Can multimedia make thin clients in (finally)?

NEC Corp. thinks it has found a way to finally usher in the era of thin clients--bring enhanced multimedia capabilities to the devices.
Written by Larry Dignan, Contributor

NEC Corp. thinks it has found a way to finally usher in the era of thin clients--bring enhanced multimedia capabilities to the devices.

We know. Thin clients have never been in. They have some limited uses, but for the most part thin clients have reportedly been on
the comeback trail for a decade--I've even written my share of thin clients are back stories. And they never come back.

It's so bad that even the words "thin" and "client" have a negative connotation when put together.

Good thing NEC is dubbing its effort the Virtual PC Center.

NEC's pitch: The Virtual PC Center combines a thin client and server that can deliver the multimedia experience you get with a PC. Ken Hertzler, director of the Virtual PC Center product line at NEC, says multimedia has limited thin clients.

For starters, multimedia delivered over a network hogs bandwidth. Meanwhile, users balked when they couldn't do what they usually do with PCs. "Thin client networks have been sapped by multimedia," says Hertzler.

NEC's approach is to put decoders and graphic capabilities into the thin client. That way multimedia content--corporate video, training material, VOIP and messaging--is decoded at the thin client instead of the network. By decoding data at the desktop bandwidth and computing power is conserved.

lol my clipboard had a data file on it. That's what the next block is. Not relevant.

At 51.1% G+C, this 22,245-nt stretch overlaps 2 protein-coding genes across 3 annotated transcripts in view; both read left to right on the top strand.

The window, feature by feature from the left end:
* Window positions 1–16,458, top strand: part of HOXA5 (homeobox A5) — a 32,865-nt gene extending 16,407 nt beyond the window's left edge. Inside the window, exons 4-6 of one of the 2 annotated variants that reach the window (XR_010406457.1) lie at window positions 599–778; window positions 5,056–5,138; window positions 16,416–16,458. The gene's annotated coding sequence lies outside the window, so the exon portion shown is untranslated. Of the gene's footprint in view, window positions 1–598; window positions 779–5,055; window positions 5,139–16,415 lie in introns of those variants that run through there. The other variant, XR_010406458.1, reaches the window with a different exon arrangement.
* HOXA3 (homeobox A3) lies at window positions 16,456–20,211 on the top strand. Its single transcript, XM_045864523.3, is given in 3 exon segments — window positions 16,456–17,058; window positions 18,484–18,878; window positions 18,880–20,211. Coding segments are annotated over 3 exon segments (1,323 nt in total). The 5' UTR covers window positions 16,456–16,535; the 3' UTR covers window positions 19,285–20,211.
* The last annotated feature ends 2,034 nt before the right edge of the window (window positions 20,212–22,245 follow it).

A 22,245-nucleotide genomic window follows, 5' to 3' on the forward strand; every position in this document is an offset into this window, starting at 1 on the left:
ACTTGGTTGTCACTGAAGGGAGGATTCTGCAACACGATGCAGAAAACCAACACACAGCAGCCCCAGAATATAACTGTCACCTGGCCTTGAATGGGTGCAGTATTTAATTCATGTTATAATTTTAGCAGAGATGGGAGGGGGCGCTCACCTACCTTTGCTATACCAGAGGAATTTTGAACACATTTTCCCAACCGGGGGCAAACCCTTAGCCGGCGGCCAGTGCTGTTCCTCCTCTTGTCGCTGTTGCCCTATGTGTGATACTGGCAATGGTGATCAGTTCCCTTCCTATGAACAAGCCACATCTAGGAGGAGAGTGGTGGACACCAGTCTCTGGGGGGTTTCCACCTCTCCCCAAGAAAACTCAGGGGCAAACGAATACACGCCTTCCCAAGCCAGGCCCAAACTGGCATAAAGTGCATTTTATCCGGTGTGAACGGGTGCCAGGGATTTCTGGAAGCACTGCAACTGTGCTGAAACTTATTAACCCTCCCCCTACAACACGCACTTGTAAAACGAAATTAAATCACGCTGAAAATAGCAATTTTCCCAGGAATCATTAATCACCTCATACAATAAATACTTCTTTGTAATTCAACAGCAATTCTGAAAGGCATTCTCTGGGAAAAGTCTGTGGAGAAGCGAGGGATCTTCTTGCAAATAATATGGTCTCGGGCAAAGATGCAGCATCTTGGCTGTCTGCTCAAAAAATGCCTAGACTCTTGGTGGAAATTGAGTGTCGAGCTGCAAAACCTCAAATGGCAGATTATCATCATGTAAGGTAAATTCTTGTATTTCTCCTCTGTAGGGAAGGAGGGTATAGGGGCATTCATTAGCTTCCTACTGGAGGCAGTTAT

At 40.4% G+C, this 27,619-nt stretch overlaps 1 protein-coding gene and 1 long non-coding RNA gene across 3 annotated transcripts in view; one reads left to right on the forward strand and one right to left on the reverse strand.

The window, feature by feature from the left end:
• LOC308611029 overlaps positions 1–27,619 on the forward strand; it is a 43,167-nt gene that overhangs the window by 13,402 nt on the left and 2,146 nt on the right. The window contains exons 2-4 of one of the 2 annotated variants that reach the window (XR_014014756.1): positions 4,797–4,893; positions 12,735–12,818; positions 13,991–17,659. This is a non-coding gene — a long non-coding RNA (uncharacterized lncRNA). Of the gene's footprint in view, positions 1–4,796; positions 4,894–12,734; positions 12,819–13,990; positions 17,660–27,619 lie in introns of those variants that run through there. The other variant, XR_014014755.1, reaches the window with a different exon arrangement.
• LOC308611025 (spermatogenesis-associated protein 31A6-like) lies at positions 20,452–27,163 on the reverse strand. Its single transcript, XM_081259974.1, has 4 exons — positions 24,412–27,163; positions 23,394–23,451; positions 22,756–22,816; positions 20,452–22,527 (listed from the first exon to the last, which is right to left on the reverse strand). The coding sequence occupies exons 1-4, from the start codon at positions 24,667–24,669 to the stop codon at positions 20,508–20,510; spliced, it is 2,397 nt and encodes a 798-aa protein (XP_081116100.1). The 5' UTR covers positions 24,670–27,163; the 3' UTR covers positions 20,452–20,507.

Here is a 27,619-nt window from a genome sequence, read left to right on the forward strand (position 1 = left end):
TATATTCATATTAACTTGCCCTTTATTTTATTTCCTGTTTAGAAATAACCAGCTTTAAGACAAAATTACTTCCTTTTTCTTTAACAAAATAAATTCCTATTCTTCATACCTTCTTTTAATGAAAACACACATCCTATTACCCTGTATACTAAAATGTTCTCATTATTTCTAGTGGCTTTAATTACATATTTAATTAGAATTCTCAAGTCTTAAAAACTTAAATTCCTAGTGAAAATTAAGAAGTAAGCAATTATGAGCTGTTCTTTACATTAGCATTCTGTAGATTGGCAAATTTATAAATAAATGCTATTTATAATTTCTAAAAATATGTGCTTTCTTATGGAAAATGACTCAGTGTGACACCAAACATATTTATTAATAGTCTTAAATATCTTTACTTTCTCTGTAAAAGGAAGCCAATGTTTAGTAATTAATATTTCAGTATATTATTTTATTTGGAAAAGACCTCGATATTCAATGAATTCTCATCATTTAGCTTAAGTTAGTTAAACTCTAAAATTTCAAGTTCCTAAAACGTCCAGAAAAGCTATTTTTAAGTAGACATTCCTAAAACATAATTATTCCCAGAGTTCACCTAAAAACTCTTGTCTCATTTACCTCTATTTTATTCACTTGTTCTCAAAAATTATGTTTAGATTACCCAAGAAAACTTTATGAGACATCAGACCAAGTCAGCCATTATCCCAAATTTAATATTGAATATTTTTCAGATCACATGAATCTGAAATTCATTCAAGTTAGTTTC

NEC's first target market is the financial services sector, which needs multimedia capabilities before installing a thin client. After all, current thin clients can't handle Bloomberg video and CNBC.

Hertzler says that the Virtual PC Center is part of NEC's effort to become better known in the U.S. NEC is one of the largest IT providers in Japan, but only 25 percent of its sales are international to places like the U.S. and Canada. NEC does do private label servers for U.S. hardware vendors.

So is it time for a thin renaissance? Maybe. The arguments for thin clients--easier management, centralized protected data, more efficient upgrading procedures and security--are all legitimate.

Hertzler also has a good economic pitch. NEC estimates that the total cost per ownership TCO for a desktop user is $4,552 over three years. That sum includes employee time, maintenance, hardware, software, personnel and help desk costs. NEC reckons it can get that TCO down to $3,185 over three years largely due to lower help desk costs and employee time savings. NEC's figures are culled from analyst firm estimates.


NEC's payoff is selling you the servers and thin clients with the associated software. The thin client--called the US100--has a Windows XP environment on its system-on-a-chip design. VOIP integration and graphics and audio support are embedded. As far as costs go, NEC says installing a Virtual PC Center setup is about the same as refreshing your desktop PCs. The return comes from lower bandwidth costs, more efficient computing and support savings.

Will that be enough to make thin in? Perhaps, but we've heard the thin client mantra before. 

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